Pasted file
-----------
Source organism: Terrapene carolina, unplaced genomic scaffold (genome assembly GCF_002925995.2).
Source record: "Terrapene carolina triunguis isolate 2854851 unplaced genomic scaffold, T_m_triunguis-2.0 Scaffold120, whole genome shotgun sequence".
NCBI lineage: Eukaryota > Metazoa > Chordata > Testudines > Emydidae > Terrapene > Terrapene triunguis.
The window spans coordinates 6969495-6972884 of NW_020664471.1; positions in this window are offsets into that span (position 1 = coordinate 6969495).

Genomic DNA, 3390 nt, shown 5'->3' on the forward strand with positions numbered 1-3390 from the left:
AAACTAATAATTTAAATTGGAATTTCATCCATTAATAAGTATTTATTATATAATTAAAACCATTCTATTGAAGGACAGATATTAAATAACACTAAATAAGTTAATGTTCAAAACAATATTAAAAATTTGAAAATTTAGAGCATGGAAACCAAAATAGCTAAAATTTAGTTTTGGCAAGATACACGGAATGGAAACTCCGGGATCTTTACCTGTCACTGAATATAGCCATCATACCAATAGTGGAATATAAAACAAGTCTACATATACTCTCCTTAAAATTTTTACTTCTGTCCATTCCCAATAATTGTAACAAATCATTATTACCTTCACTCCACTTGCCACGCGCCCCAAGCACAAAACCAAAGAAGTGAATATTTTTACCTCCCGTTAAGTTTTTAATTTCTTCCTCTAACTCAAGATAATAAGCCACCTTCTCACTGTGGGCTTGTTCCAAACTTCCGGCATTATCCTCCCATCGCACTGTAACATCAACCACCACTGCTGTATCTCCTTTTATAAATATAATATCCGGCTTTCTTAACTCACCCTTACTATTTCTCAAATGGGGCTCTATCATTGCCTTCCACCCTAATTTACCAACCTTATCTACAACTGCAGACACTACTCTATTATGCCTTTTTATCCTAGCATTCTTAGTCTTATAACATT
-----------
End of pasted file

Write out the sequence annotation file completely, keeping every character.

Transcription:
Source organism: Terrapene carolina, unplaced genomic scaffold (genome assembly GCF_002925995.2).
Source record: "Terrapene carolina triunguis isolate 2854851 unplaced genomic scaffold, T_m_triunguis-2.0 Scaffold120, whole genome shotgun sequence".
NCBI lineage: Eukaryota > Metazoa > Chordata > Testudines > Emydidae > Terrapene > Terrapene triunguis.
The window spans coordinates 6969495-6972884 of NW_020664471.1; positions in this window are offsets into that span (position 1 = coordinate 6969495).

Genomic DNA, 3390 nt, shown 5'->3' on the forward strand with positions numbered 1-3390 from the left:
AAACTAATAATTTAAATTGGAATTTCATCCATTAATAAGTATTTATTATATAATTAAAACCATTCTATTGAAGGACAGATATTAAATAACACTAAATAAGTTAATGTTCAAAACAATATTAAAAATTTGAAAATTTAGAGCATGGAAACCAAAATAGCTAAAATTTAGTTTTGGCAAGATACACGGAATGGAAACTCCGGGATCTTTACCTGTCACTGAATATAGCCATCATACCAATAGTGGAATATAAAACAAGTCTACATATACTCTCCTTAAAATTTTTACTTCTGTCCATTCCCAATAATTGTAACAAATCATTATTACCTTCACTCCACTTGCCACGCGCCCCAAGCACAAAACCAAAGAAGTGAATATTTTTACCTCCCGTTAAGTTTTTAATTTCTTCCTCTAACTCAAGATAATAAGCCACCTTCTCACTGTGGGCTTGTTCCAAACTTCCGGCATTATCCTCCCATCGCACTGTAACATCAACCACCACTGCTGTATCTCCTTTTATAAATATAATATCCGGCTTTCTTAACTCACCCTTACTATTTCTCAAATGGGGCTCTATCATTGCCTTCCACCCTAATTTACCAACCTTATCTACAACTGCAGACACTACTCTATTATGCCTTTTTATCCTAGCATTCTTAGTCTTATAACATT